A terrible cold side-lined me for a week, causing me to miss a marathon (which was also to serve as a final long training run for the upcoming 50K). Friends warned me to be particularly careful about the cold now that I live aboard; being in a cold, damp boat can turn a cold into "a quick cab ride to pneumonia" as one friend put it. Now that I feel mostly recovered, I am under the gun to catch up on the many, many projects before me.
One useful exercise I did work on while nursing my cold was a list of all the fixes and upgrades I need or want to make on the boat. There are over fifty entries on the list so far (from small items like changing to LED light bulbs to larger projects like removing and re-bedding all the chain plates). Project Gitrot is in a holding pattern at the moment due to a few wet days and considering whether the rot is simply too extensive to fill and a new mahogany threshold should be installed instead. Only a few days away from two months' aboard, I would really like to have my propane stove and oven up and running as soon as possible, and will try to push that to the forefront in the next couple of days. It seems like a simple enough exercise, but never having even used a gas grill before, I have a healthy fear of making any mistakes with the propane, so this is a project I want some help with.
So far this week has brought some big changes. On Monday I sold my Honda Element. It was, as the floppy-haired sailor had put it, my only asset of any real value. It is very hard to be in such financial straits that I have to sell my car to pay the bills, eat, and make some core boat repairs. But such is life. I reconciled myself to it, and was lucky to have a friend who helped me get through the process quickly, maximize my sale price, and move on.
On Tuesday I signed the lease for my new slip. I am very excited to move! I have the slip as of January 1, but am hopeful the owner will let me come over a little early and get settled in. We'll only be four blocks from our current marina, so still able to enjoy being within walking distance of so much and still have the sense of neighborhood Eastport offers. No long icy docks to walk down; just a short stroll to the bathhouse; currently no competition for the bathhouse; nice grassy lawn for pup dog to play (and piddle); a longer finger dock that may allow me to use the actual boarding gate rather than tying the lifelines back; a better shore power set up; almost certainly an easier in and out of the slip so I can use the boat more; a quiet, scenic view.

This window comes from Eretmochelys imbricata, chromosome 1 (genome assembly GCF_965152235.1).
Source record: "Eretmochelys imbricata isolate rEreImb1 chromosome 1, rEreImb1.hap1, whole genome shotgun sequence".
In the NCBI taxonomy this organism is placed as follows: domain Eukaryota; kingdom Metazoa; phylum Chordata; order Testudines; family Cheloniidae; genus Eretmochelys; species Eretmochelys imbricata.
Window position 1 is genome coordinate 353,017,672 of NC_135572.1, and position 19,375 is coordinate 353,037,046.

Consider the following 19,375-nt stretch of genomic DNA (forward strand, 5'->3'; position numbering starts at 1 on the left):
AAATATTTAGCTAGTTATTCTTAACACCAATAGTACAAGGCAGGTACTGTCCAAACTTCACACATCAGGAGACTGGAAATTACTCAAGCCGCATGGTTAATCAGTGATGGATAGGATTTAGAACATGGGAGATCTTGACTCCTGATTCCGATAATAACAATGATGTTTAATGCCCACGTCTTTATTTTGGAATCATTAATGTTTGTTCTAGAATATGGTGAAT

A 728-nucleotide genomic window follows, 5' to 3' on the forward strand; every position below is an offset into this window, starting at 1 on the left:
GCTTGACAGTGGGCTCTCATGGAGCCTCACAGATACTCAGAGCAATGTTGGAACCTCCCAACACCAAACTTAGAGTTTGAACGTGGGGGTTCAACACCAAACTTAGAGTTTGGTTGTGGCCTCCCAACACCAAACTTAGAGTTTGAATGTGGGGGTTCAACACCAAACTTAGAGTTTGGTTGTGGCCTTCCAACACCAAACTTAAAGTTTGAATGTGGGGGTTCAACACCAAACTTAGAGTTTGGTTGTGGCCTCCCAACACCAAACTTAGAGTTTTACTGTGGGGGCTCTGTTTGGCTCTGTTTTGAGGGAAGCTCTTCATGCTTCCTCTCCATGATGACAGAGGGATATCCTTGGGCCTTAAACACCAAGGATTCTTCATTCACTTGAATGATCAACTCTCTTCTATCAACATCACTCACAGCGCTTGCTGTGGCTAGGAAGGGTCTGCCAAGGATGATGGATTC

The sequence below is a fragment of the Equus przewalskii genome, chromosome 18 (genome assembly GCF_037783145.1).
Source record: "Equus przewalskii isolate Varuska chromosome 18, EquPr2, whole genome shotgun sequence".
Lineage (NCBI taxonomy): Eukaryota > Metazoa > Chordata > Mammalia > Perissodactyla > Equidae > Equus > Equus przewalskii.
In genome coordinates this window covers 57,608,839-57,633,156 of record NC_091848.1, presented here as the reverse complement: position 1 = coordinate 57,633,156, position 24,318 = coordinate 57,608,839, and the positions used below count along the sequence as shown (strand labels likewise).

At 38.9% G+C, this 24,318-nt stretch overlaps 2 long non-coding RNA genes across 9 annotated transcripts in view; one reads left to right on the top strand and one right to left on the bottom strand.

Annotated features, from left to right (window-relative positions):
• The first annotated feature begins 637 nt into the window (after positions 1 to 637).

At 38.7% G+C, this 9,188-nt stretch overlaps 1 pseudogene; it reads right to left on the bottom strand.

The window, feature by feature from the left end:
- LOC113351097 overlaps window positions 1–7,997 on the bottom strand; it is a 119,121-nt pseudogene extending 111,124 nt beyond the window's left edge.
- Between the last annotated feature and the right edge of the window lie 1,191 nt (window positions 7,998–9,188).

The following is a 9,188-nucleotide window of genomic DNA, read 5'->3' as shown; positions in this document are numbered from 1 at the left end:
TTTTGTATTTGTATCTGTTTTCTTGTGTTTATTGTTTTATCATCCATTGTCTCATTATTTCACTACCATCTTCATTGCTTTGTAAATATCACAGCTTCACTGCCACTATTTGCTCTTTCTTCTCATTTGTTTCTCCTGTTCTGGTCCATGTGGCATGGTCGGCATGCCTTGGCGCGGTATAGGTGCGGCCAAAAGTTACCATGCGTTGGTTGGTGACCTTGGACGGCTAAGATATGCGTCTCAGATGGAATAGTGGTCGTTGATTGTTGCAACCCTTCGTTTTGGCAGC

On Wednesday I bought my new-to-me car, a clay-colored Buick Century. Where my Honda was hippy-dippy, covered with bumper stickers, and let everyone in town know where I was, the new car is entirely under the radar. I am already loving the car. Big comfy seats, an easy, smooth ride. A huge trunk to use as a dock box. I had the car detailed so I'll feel like I am starting fresh. Now I need to remove the couple of stickers on it with a blade and some WD-40, load it up, and cover the back seat for pup dog to chill.
Today I have a friend coming by to look at some boat issues and hopefully help me identify parts I need to purchase. Tonight is the marathon training group party; it will be great to see some friends I haven't seen much of (or at all) in the past couple of months, but bittersweet that I missed my marathon on Saturday.
Here's another of my neighbors. He hung out all morning catching fish.
Life aboard is very different than being ashore. But at the same time, it is often just different versions of the same things we once had on land. Instead of deer and fox in my yard, I have heron and otters. Instead of mowing a lawn, I scrub the decks. And, to my great chagrin, instead of the damn gumballs from the sycamore all over my deck and yard, I have bird poop all over the deck from those damn birds perching on my spreaders.